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Article: Independent effects of residual renal function and dialysis adequacy on dietary micronutrient intakes in patients receiving continuous ambulatory peritoneal dialysis

TitleIndependent effects of residual renal function and dialysis adequacy on dietary micronutrient intakes in patients receiving continuous ambulatory peritoneal dialysis
Authors
KeywordsCAPD
Issue Date2002
Citation
American Journal of Clinical Nutrition, 2002, v. 76, n. 3, p. 569-576 How to Cite?
AbstractBackground: Dialysis patients are at risk of vitamin and mineral deficiencies, not only because of losses during chronic hemodialysis or peritoneal dialysis but also because of low intakes. Objective: The objective was to determine the importance of urea clearance (calculated as K t/V) and residual renal function (RRF) in predicting micronutrient intakes in a large cohort of patients receiving continuous ambulatory peritoneal dialysis (CAPD). Design: We conducted a survey of dietary intakes in 242 CAPD patients and divided them into 3 groups according to their weekly urea clearance and RRF: WD group (n = 84), a urea clearance ≥ 1.7 and a glomerular filtration rate (GFR) ≥ 1 mL · min -1 · 1.73 m -2; DD group (n = 71), a urea clearance ≥ 1.7 and a GFR < 1 mL · min -1 · 1.73 m -2; and ID group (n = 87), a urea clearance < 1.7. Results: Most of the patients had intakes of water-soluble vitamins and minerals that were lower than the recommended dietary allowance; most intakes were significantly higher in the WD group than in the DD and ID groups, except those of niacin and calcium. After age, sex, body weight, and the presence of diabetes were controlled for, total weekly urea clearance and the GFR (but not peritoneal dialysis urea clearance) were significantly associated with intakes of vitamins A and C, the B vitamins, and minerals (calcium, phosphate, iron, and zinc). Low intakes of vitamins and minerals with low RRF and urea clearance were the result of reduced overall food intakes, except for thiamine, vitamin B-6, and folic acid, which were deficient in the diet. Conclusions: Supplementation with most water-soluble vitamins and minerals, including iron and zinc, should be considered in CAPD patients, especially those with low RRF and low urea clearance. The optimal dose needs to be determined.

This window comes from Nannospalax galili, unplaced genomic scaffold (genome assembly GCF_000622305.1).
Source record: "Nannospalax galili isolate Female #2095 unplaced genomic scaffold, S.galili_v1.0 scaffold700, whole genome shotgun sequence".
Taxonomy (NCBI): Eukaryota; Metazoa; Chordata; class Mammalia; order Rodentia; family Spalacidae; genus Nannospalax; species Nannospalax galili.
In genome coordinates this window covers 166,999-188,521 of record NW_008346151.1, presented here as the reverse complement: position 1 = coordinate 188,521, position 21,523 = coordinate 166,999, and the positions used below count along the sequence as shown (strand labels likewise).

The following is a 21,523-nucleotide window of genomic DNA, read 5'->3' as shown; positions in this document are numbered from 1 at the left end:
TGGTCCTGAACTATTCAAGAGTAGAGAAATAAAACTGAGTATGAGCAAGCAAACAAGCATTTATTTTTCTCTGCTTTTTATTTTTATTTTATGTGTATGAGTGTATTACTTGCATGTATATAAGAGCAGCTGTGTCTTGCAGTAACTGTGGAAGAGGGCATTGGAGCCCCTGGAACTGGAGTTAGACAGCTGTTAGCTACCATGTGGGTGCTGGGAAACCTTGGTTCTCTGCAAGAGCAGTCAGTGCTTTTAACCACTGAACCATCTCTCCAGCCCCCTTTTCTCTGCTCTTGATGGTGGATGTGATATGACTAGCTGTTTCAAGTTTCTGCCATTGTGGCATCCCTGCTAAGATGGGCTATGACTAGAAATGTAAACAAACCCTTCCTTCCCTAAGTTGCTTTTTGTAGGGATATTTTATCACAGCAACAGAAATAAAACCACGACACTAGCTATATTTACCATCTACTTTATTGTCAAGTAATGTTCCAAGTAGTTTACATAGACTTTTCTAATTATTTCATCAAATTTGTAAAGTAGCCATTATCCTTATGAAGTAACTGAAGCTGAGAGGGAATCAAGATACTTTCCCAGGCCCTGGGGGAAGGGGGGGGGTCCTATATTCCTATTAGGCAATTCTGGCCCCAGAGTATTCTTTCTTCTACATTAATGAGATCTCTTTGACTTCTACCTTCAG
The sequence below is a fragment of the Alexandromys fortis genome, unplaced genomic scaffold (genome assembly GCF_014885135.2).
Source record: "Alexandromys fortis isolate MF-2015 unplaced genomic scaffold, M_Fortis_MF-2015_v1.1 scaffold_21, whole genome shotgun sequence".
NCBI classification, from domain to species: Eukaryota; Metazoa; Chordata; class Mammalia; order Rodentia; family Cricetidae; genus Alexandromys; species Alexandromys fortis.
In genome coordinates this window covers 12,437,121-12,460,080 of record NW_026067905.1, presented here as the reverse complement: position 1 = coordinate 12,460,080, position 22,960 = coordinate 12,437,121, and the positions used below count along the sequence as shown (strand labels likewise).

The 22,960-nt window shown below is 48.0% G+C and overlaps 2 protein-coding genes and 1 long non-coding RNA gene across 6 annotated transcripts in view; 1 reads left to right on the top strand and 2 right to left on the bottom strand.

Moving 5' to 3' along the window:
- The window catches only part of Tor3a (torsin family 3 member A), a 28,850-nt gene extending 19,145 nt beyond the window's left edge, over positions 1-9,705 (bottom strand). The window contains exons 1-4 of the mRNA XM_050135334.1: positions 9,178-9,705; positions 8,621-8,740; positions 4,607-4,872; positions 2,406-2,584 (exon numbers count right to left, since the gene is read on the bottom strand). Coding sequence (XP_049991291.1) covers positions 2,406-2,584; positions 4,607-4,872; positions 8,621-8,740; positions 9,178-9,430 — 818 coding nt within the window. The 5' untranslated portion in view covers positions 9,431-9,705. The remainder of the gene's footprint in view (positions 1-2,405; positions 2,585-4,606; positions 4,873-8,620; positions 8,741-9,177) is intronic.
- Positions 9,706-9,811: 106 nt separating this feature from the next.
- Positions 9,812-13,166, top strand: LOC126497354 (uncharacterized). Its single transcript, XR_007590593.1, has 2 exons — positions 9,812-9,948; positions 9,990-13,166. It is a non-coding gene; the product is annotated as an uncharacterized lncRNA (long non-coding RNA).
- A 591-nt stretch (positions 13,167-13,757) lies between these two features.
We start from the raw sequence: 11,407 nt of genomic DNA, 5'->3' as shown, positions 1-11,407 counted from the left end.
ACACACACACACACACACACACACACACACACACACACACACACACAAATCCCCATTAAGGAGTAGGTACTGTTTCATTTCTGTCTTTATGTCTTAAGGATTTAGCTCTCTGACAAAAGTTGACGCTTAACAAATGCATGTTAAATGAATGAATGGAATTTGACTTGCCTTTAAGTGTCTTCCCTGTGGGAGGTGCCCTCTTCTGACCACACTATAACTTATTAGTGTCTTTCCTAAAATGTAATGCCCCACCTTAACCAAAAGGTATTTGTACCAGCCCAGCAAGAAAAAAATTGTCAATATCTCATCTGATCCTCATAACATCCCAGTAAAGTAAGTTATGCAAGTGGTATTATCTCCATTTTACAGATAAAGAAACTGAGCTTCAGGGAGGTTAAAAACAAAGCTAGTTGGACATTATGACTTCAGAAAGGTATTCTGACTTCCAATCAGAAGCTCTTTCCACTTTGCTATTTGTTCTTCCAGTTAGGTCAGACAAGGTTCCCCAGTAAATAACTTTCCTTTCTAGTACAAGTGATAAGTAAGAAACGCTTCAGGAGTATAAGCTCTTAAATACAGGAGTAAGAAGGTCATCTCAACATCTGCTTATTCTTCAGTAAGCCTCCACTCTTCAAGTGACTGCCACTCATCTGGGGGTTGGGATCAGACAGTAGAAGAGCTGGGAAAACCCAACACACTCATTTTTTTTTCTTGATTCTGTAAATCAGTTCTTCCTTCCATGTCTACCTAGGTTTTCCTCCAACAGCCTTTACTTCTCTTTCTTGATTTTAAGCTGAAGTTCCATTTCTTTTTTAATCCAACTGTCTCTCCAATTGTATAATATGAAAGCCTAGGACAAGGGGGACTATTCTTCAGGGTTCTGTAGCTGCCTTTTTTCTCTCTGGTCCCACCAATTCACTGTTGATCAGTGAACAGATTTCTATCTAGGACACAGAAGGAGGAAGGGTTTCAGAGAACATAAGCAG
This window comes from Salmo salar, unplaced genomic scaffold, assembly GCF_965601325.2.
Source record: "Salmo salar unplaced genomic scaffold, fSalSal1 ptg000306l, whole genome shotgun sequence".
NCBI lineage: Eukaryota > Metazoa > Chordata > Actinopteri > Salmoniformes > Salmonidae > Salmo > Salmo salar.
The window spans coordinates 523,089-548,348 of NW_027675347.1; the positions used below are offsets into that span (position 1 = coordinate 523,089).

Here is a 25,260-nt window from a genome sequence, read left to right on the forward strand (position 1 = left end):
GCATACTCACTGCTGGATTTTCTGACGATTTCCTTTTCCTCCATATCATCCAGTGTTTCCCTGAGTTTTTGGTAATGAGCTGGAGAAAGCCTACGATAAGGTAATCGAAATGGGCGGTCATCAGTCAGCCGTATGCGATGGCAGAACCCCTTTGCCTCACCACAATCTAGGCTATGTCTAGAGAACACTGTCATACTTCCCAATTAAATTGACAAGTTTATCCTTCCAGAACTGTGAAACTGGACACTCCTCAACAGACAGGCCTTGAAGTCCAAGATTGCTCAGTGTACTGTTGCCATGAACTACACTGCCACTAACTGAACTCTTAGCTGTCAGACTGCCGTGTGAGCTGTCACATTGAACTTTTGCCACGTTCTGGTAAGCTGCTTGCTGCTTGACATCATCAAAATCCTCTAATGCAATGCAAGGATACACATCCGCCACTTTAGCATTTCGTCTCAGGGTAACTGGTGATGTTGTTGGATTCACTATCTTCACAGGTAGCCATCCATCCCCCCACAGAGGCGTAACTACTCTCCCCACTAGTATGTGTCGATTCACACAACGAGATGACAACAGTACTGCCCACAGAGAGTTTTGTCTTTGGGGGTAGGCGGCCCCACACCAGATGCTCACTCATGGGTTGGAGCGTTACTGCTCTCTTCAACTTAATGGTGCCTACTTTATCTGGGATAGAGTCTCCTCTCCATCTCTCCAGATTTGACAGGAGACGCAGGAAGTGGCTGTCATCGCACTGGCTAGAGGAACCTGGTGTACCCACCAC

Persistent Identifierhttp://hdl.handle.net/10722/228453
ISSN
2015 Impact Factor: 6.703
2015 SCImago Journal Rankings: 3.771

 

DC FieldValueLanguage
dc.contributor.authorWang, Angela Yee Moon-
dc.contributor.authorSea, Mandy Man Mei-
dc.contributor.authorIp, Ricky-
dc.contributor.authorLaw, Man Ching-
dc.contributor.authorChow, Kai Ming-
dc.contributor.authorLui, Siu Fai-
dc.contributor.authorLi, Philip Kam Tao-
dc.contributor.authorWoo, Jean-
dc.date.accessioned2016-08-13T08:02:27Z-
dc.date.available2016-08-13T08:02:27Z-
dc.date.issued2002-
dc.identifier.citationAmerican Journal of Clinical Nutrition, 2002, v. 76, n. 3, p. 569-576-
dc.identifier.issn0002-9165-
dc.identifier.urihttp://hdl.handle.net/10722/228453-
dc.description.abstractBackground: Dialysis patients are at risk of vitamin and mineral deficiencies, not only because of losses during chronic hemodialysis or peritoneal dialysis but also because of low intakes. Objective: The objective was to determine the importance of urea clearance (calculated as K t/V) and residual renal function (RRF) in predicting micronutrient intakes in a large cohort of patients receiving continuous ambulatory peritoneal dialysis (CAPD). Design: We conducted a survey of dietary intakes in 242 CAPD patients and divided them into 3 groups according to their weekly urea clearance and RRF: WD group (n = 84), a urea clearance ≥ 1.7 and a glomerular filtration rate (GFR) ≥ 1 mL · min -1 · 1.73 m -2; DD group (n = 71), a urea clearance ≥ 1.7 and a GFR < 1 mL · min -1 · 1.73 m -2; and ID group (n = 87), a urea clearance < 1.7. Results: Most of the patients had intakes of water-soluble vitamins and minerals that were lower than the recommended dietary allowance; most intakes were significantly higher in the WD group than in the DD and ID groups, except those of niacin and calcium. After age, sex, body weight, and the presence of diabetes were controlled for, total weekly urea clearance and the GFR (but not peritoneal dialysis urea clearance) were significantly associated with intakes of vitamins A and C, the B vitamins, and minerals (calcium, phosphate, iron, and zinc). Low intakes of vitamins and minerals with low RRF and urea clearance were the result of reduced overall food intakes, except for thiamine, vitamin B-6, and folic acid, which were deficient in the diet. Conclusions: Supplementation with most water-soluble vitamins and minerals, including iron and zinc, should be considered in CAPD patients, especially those with low RRF and low urea clearance. The optimal dose needs to be determined.-
dc.languageeng-
dc.relation.ispartofAmerican Journal of Clinical Nutrition-
dc.subjectCAPD-
dc.titleIndependent effects of residual renal function and dialysis adequacy on dietary micronutrient intakes in patients receiving continuous ambulatory peritoneal dialysis-
dc.typeArticle-
dc.description.natureLink_to_subscribed_fulltext-
dc.identifier.pmid12198001-
dc.identifier.scopuseid_2-s2.0-0036720650-
dc.identifier.volume76-
dc.identifier.issue3-
dc.identifier.spage569-
dc.identifier.epage576-

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